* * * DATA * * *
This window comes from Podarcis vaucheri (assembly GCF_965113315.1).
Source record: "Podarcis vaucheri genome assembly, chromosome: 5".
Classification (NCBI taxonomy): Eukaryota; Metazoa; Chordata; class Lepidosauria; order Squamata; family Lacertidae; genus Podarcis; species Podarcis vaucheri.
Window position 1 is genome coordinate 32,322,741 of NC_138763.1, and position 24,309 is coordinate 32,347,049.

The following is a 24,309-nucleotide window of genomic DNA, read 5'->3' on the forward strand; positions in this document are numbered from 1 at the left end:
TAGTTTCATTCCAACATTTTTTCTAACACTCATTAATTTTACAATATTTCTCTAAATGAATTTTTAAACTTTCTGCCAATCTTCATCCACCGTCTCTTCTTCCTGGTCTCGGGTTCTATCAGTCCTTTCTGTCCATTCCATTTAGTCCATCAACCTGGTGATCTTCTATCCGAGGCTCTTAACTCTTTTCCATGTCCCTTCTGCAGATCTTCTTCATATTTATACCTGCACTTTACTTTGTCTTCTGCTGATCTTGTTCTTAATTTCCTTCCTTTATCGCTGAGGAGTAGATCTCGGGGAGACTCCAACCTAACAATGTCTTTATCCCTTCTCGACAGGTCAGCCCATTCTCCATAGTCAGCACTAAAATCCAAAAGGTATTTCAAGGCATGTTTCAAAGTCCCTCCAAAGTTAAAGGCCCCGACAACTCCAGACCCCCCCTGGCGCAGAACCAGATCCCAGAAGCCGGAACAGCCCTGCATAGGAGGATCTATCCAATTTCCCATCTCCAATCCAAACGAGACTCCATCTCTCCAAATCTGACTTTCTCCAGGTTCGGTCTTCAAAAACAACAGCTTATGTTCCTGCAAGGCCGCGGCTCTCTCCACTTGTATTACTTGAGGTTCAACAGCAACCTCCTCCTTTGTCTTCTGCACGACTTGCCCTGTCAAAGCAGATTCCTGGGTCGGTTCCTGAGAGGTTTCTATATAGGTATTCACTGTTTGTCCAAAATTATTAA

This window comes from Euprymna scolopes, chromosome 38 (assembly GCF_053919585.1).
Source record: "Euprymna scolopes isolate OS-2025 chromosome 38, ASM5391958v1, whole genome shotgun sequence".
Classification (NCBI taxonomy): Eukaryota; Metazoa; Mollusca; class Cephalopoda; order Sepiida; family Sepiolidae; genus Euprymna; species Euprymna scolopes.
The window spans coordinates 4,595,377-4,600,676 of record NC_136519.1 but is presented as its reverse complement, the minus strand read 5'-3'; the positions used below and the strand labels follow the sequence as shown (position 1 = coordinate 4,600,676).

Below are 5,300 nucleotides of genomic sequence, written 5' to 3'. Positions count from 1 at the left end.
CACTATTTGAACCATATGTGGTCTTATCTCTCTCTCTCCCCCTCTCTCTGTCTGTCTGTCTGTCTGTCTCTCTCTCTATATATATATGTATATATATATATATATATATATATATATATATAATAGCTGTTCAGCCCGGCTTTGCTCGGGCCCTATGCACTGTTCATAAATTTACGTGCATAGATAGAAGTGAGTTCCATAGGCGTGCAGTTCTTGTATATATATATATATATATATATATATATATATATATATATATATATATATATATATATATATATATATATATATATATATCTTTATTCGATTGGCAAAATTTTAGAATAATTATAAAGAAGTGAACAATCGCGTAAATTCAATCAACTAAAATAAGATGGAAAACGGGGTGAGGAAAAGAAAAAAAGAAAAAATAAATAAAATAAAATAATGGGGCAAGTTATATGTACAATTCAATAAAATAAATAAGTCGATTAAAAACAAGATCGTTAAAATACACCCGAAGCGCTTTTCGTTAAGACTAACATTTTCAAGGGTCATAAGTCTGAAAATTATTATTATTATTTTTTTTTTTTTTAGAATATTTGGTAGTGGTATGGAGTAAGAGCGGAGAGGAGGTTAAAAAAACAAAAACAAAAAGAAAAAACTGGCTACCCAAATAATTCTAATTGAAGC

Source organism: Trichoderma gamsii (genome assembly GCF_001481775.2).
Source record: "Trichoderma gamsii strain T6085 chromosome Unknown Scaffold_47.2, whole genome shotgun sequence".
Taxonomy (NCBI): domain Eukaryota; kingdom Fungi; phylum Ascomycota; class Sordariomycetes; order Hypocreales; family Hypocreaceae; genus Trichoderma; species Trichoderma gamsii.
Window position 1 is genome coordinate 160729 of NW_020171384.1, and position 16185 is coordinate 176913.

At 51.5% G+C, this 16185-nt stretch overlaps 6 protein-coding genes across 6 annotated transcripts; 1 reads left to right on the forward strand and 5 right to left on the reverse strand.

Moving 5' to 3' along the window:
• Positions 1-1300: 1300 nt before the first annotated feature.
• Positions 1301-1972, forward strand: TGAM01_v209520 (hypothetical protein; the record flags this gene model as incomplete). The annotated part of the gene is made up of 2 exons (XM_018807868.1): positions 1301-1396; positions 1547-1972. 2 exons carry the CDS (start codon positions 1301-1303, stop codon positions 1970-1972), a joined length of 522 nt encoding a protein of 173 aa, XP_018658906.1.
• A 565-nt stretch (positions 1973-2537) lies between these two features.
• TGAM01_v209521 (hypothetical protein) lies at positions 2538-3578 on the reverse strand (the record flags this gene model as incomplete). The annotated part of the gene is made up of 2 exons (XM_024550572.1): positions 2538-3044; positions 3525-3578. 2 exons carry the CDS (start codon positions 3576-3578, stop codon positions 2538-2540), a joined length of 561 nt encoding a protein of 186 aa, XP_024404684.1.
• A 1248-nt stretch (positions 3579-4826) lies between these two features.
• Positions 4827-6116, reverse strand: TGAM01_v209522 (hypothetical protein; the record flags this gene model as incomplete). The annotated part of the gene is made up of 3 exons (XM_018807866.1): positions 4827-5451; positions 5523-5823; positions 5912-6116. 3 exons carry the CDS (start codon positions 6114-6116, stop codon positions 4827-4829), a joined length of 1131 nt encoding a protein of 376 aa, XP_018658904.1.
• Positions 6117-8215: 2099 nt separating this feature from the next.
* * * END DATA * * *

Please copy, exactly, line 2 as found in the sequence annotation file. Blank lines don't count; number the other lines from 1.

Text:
Source record: "Podarcis vaucheri genome assembly, chromosome: 5".